Ikko Narahara is one of Japan’s foremost postwar photographers whose poetic pictures captured the sense of a country in flux, change and upheaval and who co-founded one of the Worlds most influential photo agencies, VIVO – along with Shomei Tomatsu, Eikoh Hosoe, Kikuji Kawada and others – that was to be a huge influence on the next generation of Japanese photographers.
Narahara is most famous for his photographs of people in isolation, in confined spaces, such as monks in monasteries and women in prison as well as his expansive pictures of the American west. With everything in extremis and shot in black and white with a wide angle lens his work aimed at creating a ‘personal document’, a process of laying bare the inner form by thoroughly depicting the exterior.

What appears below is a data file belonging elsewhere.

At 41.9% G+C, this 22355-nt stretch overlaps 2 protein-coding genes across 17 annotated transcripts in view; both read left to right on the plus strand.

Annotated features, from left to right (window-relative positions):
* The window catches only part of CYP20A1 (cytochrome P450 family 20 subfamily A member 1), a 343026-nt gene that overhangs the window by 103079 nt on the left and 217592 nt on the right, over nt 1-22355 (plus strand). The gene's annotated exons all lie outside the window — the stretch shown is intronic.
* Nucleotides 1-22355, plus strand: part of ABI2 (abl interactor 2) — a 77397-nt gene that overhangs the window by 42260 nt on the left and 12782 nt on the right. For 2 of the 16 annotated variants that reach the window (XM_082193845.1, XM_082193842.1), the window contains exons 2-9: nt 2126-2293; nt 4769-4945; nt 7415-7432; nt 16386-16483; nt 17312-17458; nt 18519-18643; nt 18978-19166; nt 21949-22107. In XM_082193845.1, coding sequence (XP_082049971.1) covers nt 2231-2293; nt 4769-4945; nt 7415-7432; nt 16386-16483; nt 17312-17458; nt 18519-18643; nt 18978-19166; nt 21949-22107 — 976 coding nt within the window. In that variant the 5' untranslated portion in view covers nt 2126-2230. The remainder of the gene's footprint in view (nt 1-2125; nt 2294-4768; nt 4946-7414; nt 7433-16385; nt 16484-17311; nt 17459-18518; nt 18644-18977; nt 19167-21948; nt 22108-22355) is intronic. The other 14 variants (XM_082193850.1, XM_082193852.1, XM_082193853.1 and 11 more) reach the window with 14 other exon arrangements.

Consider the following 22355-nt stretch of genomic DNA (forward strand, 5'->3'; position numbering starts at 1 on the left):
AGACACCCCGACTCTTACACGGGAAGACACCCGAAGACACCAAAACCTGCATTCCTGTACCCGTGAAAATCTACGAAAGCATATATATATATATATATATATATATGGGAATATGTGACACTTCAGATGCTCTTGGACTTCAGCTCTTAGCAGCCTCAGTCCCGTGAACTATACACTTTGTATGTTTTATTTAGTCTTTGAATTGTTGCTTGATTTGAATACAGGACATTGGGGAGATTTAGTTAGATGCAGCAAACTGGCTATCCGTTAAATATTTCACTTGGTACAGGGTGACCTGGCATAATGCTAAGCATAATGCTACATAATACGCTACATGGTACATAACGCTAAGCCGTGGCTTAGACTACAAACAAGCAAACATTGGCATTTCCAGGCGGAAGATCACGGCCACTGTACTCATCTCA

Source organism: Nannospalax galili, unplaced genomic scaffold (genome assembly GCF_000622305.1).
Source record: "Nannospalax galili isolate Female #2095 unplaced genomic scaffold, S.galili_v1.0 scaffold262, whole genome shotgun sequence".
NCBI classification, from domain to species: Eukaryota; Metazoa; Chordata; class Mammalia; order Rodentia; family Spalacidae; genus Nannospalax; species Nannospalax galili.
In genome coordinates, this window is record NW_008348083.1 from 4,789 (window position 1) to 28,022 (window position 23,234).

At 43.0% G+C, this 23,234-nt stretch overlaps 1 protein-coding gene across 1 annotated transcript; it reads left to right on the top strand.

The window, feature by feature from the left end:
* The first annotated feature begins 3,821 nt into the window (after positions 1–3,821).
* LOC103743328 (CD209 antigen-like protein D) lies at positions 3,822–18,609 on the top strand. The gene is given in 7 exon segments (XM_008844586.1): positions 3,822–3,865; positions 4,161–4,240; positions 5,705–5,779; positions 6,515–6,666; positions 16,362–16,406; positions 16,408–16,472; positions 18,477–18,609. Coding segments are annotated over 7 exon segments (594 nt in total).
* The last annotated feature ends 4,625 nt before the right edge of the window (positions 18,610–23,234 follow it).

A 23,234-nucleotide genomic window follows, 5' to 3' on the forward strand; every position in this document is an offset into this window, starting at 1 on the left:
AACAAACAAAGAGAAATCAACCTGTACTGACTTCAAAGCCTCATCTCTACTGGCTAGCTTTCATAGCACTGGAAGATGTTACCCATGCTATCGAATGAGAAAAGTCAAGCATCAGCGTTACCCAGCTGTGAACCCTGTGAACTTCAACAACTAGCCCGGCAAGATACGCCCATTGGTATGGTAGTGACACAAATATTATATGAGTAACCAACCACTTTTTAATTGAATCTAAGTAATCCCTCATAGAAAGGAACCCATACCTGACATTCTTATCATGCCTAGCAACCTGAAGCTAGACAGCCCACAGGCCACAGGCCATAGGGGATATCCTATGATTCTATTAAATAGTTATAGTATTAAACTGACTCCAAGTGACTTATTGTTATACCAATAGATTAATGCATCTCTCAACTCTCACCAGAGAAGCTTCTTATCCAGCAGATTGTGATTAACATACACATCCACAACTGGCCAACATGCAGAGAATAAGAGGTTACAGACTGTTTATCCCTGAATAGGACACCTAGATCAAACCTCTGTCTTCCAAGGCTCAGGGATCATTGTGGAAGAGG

Time plays a central role in all of Narahara’s work, his photographs straddling the line between description and abstraction, objectivity and subjectivity, a personal narrative, everything coming to a stop in a poetic space that allows us to contemplate the mythic.
Narahara is neither political nor social rather he is a poet of film, a maker of images that seek to transcend the ordinary in order to reveal the inner spirit of life that is at once serene, surreal and absurd.